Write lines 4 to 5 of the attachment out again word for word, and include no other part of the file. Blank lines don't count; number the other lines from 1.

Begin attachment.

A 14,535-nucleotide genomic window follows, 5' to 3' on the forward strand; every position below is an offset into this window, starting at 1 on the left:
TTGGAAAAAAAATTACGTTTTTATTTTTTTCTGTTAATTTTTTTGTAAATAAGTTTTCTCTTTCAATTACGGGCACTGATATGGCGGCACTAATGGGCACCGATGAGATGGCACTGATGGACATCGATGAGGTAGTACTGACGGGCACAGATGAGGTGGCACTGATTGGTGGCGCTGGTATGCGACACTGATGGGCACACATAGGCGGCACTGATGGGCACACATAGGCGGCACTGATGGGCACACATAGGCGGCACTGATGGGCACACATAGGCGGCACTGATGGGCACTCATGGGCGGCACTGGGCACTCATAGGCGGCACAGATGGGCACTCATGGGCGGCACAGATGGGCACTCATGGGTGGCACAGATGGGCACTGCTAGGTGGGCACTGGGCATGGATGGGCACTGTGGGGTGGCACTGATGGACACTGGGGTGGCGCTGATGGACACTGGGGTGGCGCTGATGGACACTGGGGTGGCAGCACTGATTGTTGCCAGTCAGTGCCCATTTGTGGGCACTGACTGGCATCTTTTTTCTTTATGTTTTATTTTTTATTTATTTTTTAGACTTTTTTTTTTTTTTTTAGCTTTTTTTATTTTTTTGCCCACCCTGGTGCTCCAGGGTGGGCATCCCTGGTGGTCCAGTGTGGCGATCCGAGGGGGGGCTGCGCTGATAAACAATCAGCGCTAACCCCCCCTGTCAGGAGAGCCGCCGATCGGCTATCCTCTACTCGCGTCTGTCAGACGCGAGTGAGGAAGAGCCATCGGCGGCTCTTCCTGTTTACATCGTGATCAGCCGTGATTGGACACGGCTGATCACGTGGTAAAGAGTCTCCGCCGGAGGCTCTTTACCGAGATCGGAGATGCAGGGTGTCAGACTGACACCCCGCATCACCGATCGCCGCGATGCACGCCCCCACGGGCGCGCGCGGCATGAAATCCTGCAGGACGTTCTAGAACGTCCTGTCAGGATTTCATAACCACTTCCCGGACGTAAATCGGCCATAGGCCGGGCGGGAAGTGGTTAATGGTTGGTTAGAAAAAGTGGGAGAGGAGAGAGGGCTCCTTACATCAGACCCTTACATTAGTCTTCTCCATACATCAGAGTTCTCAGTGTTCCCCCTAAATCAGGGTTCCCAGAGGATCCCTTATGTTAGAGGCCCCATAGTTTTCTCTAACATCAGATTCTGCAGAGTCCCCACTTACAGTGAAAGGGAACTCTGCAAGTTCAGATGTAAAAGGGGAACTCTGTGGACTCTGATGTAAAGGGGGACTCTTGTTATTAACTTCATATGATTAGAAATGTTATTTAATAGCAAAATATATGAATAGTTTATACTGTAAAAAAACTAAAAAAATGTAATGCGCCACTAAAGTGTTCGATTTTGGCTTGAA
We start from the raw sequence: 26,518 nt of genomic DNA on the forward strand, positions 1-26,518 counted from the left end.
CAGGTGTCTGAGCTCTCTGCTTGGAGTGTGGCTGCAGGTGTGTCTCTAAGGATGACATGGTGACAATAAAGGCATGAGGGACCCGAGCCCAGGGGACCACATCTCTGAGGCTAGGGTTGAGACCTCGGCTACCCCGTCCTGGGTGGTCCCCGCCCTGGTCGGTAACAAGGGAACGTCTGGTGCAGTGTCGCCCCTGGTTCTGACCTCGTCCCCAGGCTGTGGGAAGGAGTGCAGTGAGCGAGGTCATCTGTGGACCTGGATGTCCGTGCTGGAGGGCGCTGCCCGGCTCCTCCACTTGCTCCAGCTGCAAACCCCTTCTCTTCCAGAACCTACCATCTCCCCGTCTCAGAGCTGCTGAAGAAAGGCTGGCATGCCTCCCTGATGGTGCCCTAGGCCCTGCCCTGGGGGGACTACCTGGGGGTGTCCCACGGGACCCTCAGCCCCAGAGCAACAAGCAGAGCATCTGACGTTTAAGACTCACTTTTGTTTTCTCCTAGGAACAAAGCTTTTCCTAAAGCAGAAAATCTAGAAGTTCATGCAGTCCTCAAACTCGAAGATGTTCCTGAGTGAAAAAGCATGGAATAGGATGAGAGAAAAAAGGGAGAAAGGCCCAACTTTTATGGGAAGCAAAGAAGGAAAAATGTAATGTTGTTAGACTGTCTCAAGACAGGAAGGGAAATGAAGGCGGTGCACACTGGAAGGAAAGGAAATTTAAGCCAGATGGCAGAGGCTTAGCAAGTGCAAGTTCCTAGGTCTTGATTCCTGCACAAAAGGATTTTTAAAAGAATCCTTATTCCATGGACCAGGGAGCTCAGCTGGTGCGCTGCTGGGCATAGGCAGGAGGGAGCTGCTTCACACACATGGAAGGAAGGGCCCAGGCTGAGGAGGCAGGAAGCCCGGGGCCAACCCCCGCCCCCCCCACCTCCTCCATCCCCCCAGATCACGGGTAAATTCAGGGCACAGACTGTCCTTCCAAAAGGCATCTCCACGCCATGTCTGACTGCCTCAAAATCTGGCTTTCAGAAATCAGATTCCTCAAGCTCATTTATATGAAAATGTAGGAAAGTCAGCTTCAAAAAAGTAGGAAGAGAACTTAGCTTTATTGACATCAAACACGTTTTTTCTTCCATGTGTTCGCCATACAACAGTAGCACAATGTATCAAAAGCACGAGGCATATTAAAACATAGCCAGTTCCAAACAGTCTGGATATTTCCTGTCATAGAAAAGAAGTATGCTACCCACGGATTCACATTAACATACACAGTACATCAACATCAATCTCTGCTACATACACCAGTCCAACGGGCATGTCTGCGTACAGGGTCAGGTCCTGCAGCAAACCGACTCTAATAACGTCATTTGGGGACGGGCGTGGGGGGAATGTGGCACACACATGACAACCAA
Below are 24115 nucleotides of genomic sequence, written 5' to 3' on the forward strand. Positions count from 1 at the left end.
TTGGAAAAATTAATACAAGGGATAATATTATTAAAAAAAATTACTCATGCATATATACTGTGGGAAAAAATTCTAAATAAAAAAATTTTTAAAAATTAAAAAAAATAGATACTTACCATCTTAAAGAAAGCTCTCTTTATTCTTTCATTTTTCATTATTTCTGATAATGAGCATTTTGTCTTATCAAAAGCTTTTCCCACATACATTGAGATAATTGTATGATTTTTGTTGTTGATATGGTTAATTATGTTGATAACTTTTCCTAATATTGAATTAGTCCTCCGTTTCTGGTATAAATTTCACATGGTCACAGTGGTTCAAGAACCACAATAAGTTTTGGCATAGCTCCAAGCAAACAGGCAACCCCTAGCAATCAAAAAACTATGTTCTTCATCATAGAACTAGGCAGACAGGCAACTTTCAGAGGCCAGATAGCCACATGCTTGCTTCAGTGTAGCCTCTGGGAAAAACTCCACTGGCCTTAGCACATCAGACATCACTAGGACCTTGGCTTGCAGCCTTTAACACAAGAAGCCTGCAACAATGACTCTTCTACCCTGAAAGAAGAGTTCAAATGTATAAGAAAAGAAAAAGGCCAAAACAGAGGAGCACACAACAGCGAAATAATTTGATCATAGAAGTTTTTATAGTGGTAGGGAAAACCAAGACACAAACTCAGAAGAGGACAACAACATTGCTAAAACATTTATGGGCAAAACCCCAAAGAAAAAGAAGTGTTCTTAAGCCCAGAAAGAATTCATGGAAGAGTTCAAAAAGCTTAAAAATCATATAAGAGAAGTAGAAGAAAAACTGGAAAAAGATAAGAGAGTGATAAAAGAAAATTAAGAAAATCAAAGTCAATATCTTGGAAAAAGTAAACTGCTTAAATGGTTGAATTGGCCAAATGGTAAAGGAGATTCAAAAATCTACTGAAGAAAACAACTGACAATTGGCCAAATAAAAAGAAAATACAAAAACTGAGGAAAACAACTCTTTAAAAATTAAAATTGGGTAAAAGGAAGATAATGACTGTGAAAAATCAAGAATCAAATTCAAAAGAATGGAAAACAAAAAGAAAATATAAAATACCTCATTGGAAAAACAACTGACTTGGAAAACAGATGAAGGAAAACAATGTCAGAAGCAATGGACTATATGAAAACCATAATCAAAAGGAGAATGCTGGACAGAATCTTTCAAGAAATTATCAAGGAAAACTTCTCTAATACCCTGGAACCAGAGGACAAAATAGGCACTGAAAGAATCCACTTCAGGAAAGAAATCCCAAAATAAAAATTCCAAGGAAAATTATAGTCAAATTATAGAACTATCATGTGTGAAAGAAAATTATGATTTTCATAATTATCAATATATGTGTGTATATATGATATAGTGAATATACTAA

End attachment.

CAGGTGTCTGAGCTCTCTGCTTGGAGTGTGGCTGCAGGTGTGTCTCTAAGGATGACATGGTGACAATAAAGGCATGAGGGACCCGAGCCCAGGGGACCACATCTCTGAGGCTAGGGTTGAGACCTCGGCTACCCCGTCCTGGGTGGTCCCCGCCCTGGTCGGTAACAAGGGAACGTCTGGTGCAGTGTCGCCCCTGGTTCTGACCTCGTCCCCAGGCTGTGGGAAGGAGTGCAGTGAGCGAGGTCATCTGTGGACCTGGATGTCCGTGCTGGAGGGCGCTGCCCGGCTCCTCCACTTGCTCCAGCTGCAAACCCCTTCTCTTCCAGAACCTACCATCTCCCCGTCTCAGAGCTGCTGAAGAAAGGCTGGCATGCCTCCCTGATGGTGCCCTAGGCCCTGCCCTGGGGGGACTACCTGGGGGTGTCCCACGGGACCCTCAGCCCCAGAGCAACAAGCAGAGCATCTGACGTTTAAGACTCACTTTTGTTTTCTCCTAGGAACAAAGCTTTTCCTAAAGCAGAAAATCTAGAAGTTCATGCAGTCCTCAAACTCGAAGATGTTCCTGAGTGAAAAAGCATGGAATAGGATGAGAGAAAAAAGGGAGAAAGGCCCAACTTTTATGGGAAGCAAAGAAGGAAAAATGTAATGTTGTTAGACTGTCTCAAGACAGGAAGGGAAATGAAGGCGGTGCACACTGGAAGGAAAGGAAATTTAAGCCAGATGGCAGAGGCTTAGCAAGTGCAAGTTCCTAGGTCTTGATTCCTGCACAAAAGGATTTTTAAAAGAATCCTTATTCCATGGACCAGGGAGCTCAGCTGGTGCGCTGCTGGGCATAGGCAGGAGGGAGCTGCTTCACACACATGGAAGGAAGGGCCCAGGCTGAGGAGGCAGGAAGCCCGGGGCCAACCCCCGCCCCCCCCACCTCCTCCATCCCCCCAGATCACGGGTAAATTCAGGGCACAGACTGTCCTTCCAAAAGGCATCTCCACGCCATGTCTGACTGCCTCAAAATCTGGCTTTCAGAAATCAGATTCCTCAAGCTCATTTATATGAAAATGTAGGAAAGTCAGCTTCAAAAAAGTAGGAAGAGAACTTAGCTTTATTGACATCAAACACGTTTTTTCTTCCATGTGTTCGCCATACAACAGTAGCACAATGTATCAAAAGCACGAGGCATATTAAAACATAGCCAGTTCCAAACAGTCTGGATATTTCCTGTCATAGAAAAGAAGTATGCTACCCACGGATTCACATTAACATACACAGTACATCAACATCAATCTCTGCTACATACACCAGTCCAACGGGCATGTCTGCGTACAGGGTCAGGTCCTGCAGCAAACCGACTCTAATAACGTCATTTGGGGACGGGCGTGGGGGGAATGTGGCACACACATGACAACCAA
Below are 24115 nucleotides of genomic sequence, written 5' to 3' on the forward strand. Positions count from 1 at the left end.